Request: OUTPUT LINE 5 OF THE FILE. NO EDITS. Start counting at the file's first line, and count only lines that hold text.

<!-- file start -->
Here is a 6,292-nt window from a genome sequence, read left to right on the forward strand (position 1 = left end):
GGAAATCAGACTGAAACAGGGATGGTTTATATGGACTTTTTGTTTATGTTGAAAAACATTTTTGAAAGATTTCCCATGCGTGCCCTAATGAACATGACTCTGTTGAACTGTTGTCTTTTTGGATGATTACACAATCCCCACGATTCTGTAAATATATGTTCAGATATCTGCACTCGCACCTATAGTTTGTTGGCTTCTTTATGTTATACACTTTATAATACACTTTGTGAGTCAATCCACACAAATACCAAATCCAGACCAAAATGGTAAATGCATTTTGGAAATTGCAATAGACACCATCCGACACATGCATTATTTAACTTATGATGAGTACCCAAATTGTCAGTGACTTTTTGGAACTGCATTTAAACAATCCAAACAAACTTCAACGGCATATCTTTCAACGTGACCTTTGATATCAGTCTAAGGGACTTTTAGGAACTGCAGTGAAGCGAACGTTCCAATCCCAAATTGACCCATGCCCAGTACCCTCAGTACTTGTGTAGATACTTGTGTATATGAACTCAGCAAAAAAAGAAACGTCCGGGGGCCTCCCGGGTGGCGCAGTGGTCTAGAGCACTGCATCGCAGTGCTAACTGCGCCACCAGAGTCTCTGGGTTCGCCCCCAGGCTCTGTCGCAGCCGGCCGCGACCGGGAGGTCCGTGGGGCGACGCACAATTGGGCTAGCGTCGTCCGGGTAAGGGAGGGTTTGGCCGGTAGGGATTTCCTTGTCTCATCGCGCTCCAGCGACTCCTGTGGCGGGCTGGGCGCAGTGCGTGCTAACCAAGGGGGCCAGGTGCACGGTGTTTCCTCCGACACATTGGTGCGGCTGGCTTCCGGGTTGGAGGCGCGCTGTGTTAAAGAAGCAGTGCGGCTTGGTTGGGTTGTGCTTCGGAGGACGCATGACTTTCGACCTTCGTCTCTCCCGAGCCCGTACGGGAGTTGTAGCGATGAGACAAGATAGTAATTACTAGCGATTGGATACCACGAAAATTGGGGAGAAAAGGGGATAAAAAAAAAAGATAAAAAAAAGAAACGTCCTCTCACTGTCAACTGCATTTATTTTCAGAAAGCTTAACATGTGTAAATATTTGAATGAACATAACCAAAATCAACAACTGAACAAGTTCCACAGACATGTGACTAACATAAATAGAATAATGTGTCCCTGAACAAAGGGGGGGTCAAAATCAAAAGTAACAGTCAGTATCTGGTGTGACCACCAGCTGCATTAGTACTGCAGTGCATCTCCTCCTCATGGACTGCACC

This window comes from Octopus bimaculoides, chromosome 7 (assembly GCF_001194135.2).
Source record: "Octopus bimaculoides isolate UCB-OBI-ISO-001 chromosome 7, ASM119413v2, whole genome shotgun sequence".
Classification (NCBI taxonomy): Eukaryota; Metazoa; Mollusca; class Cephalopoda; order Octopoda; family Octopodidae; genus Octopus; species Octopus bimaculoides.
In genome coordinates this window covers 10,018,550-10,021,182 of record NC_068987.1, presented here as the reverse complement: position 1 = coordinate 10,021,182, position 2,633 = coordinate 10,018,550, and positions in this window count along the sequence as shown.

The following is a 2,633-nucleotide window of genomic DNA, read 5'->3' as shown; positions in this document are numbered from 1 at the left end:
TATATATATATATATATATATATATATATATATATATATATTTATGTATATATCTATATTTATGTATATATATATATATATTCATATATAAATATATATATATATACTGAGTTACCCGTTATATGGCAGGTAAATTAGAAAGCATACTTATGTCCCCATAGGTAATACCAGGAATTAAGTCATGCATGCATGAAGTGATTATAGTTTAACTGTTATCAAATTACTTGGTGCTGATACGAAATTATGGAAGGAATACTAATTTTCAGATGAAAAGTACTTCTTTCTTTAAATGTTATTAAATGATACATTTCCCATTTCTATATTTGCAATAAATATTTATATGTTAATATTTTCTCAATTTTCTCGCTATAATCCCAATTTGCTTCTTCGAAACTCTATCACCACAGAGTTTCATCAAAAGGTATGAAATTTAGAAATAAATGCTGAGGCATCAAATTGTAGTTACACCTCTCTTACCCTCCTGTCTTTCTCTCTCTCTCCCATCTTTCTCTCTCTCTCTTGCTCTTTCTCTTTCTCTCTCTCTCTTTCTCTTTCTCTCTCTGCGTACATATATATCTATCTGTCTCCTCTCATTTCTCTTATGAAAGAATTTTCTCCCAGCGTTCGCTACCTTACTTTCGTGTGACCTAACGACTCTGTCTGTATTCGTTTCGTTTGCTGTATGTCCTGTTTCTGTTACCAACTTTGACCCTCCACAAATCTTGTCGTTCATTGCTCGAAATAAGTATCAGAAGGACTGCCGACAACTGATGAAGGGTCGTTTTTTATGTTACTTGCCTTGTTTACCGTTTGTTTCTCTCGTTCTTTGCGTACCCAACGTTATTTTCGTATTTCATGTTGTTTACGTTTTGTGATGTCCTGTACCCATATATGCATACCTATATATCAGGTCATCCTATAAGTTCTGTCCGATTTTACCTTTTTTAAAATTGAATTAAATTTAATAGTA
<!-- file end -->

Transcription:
Classification (NCBI taxonomy): Eukaryota; Metazoa; Mollusca; class Cephalopoda; order Octopoda; family Octopodidae; genus Octopus; species Octopus bimaculoides.